The next step was hooking up with a Certified Flight Instructor or “CFI”. I was blessed to have Trevor Gilman, a corporate pilot for Nashua, NH-based Bostonpost Capital as my CFI. Gilman works with Teamflys, a company created by a group of flight instructors who share their love of flying with new students. Teamflys is located at my home airport-North Adams Harriman and West (KAQW) in New Hampshire. (The K in the four-letter airport code denotes the United States).
Despite his busy schedule, Gilman agreed to take me on as a student. Our first meeting was not just informational; it was encouraging. As Gilman took me through the steps needed to get a Private Pilot’s License, told me no other women were working on achieving their pilot’s license in our somewhat rural area at the present. He confided to me that one of Teamfly’s goal is to train females to become aviators and populate the local flying community with a cadre of women pilots– inspiring them to take to the skies as both private and commercial pilots.
The Teamfly’s handout detailed the steps I would need to take to get my license. The syllabus specified the prerequisites: You have to become familiarized with the Cessna 172, the group’s training airplane. There are pre-flight checklists, lessons in the basics of flight, including takeoffs, landings, emergency procedures, flight maneuvers. It doesn’t stop there; you have to participate in ground school; obtain a 3rd Class Medical Certificate, and a host of tasks—and this was all before flying “solo”! Gilman said that some students accomplish these pre-solo tasks in approximately 15 hours of flying and, then, proceed to get a license in another 30 hours.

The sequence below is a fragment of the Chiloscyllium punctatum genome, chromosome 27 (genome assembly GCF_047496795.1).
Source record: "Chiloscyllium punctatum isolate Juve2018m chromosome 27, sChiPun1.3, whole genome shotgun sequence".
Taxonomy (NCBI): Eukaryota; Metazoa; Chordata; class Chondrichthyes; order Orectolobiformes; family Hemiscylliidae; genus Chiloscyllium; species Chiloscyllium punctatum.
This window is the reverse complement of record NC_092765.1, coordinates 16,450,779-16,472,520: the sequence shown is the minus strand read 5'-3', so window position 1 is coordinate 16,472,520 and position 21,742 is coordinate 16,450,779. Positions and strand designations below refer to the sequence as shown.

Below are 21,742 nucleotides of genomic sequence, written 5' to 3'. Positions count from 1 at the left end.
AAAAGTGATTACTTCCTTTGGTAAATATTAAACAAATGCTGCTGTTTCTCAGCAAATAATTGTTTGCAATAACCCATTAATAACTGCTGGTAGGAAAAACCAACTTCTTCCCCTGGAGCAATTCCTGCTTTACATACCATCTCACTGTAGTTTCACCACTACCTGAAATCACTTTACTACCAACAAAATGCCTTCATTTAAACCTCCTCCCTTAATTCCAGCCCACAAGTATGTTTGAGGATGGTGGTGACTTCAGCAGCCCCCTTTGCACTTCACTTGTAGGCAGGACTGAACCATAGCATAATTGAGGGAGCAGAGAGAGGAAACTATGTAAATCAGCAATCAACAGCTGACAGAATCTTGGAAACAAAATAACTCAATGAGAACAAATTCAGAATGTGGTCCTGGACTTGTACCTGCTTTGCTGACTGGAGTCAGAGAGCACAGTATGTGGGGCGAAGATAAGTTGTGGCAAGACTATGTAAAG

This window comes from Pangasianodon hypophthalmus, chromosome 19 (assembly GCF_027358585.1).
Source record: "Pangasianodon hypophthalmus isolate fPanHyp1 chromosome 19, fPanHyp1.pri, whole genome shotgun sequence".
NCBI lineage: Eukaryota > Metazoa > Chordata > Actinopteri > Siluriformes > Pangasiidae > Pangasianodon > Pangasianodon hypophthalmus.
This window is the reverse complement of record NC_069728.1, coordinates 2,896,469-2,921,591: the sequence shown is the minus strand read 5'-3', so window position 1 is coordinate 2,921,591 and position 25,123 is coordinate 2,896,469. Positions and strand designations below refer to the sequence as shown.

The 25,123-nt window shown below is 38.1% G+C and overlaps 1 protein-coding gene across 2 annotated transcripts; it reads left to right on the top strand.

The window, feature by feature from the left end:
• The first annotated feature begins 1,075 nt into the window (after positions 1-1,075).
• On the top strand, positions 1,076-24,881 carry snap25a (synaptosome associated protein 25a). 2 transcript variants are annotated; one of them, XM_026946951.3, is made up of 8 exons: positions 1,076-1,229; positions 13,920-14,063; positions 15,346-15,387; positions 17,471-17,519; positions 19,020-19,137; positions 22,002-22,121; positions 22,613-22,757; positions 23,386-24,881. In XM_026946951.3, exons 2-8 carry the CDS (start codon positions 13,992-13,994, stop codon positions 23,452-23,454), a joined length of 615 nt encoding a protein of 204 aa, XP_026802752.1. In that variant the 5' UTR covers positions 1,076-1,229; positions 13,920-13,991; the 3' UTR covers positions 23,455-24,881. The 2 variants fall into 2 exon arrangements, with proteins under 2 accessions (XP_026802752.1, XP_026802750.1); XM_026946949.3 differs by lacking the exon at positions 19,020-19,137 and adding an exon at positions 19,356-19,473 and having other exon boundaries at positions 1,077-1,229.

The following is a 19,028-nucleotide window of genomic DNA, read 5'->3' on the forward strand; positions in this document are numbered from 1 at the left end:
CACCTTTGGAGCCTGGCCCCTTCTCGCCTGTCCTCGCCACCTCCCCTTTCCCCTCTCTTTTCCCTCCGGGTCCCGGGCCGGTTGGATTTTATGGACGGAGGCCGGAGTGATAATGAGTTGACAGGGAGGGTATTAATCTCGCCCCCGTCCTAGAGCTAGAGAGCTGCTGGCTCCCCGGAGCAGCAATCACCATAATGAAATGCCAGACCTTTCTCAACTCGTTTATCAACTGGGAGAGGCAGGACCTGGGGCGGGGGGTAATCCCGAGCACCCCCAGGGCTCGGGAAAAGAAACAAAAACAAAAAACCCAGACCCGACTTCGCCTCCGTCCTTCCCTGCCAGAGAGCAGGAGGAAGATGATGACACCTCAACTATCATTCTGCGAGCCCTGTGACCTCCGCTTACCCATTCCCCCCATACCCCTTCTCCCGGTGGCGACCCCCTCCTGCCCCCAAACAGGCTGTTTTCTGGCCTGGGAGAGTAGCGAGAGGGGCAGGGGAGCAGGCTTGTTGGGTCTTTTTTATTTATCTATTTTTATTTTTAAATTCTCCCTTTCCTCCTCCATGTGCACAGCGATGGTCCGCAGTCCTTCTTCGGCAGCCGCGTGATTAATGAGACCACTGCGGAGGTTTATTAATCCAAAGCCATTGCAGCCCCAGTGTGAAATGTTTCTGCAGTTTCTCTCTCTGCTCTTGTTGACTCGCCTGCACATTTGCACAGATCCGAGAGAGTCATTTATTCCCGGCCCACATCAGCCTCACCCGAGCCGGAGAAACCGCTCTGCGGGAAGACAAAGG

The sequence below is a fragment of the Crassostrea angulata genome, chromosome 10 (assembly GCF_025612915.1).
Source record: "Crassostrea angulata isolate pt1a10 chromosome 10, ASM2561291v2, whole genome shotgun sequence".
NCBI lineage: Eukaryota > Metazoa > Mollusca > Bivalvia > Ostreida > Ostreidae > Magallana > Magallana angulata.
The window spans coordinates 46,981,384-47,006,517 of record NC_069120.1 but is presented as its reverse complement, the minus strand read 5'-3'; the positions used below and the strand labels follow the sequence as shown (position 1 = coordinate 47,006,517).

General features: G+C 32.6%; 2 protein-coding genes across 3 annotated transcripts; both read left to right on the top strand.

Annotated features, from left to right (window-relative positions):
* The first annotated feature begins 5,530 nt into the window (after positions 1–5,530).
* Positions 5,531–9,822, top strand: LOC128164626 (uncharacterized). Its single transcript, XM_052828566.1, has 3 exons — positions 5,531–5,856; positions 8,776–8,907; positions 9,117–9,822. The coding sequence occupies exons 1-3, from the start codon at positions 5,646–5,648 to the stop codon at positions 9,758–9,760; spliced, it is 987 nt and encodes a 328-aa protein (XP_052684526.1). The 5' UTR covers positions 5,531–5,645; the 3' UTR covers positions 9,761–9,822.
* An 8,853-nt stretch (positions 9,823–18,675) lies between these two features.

The Fun…and the Work
Now, the fun and the work began. The fun? I was welcomed into a close-knit group of past and present that pilots find camaraderie and joy being together at the facility for the Fixed Base Operator of my “home” airport. KAQW is a hub amidst a collection of buildings that house other airport operations and airplanes. Whether preparing for flights or reminiscing about places they have flown, a small contingent of locals can often be found sitting by the woodstove in the winter or at an outdoor picnic table in the warmth of sunny days, adjacent to the KAQW taxiway and runway, telling tales and listening for radio calls.
I began taking lessons from Gilman, flying over the purple mountains of northern Berkshire County and southern Vermont. I also began to take flight lessons during my frequent trips to Alaska, where many of my friends are pilots and flying is a way of life.
The work? I soon discovered that flying—and learning about airplanes, weather, and the myriad of tenets that relate to flight—is not easy. It requires time, tenacity and the means to finance training. With financial planning, enthusiasts can obtain their license in as short as ten days to two weeks at flight schools that specialize in accelerated learning. Others, like myself, will proceed at a much slower pace that can take up to 100 hours!
I have also learned that becoming proficient at flying requires a healthy modicum of memory skills and intellect, mixed with a substantial degree of commitment. In fact, I tell my family and friends, “getting a pilot’s license is like getting a Ph.D. in aeronautics”.
All of this has brought an even greater respect for the pilots that have been at the helm of nearly 80,000 miles of my commercial flights this year, as well as the CFIs and friends that have let me put my hands on the yoke and feet on the rudder pedals. I even had a short lesson in a 1944 WWII Warbird, which placed me under a canopy in the rear seat with a “stick and rudder” set-up, and sitting tandem to an Air Force pilot in front.
I am off and flying. I am a student pilot! Join me on the journey and start—or finish –your own! She Flies: Step Two, with a lot more information, will follow soon!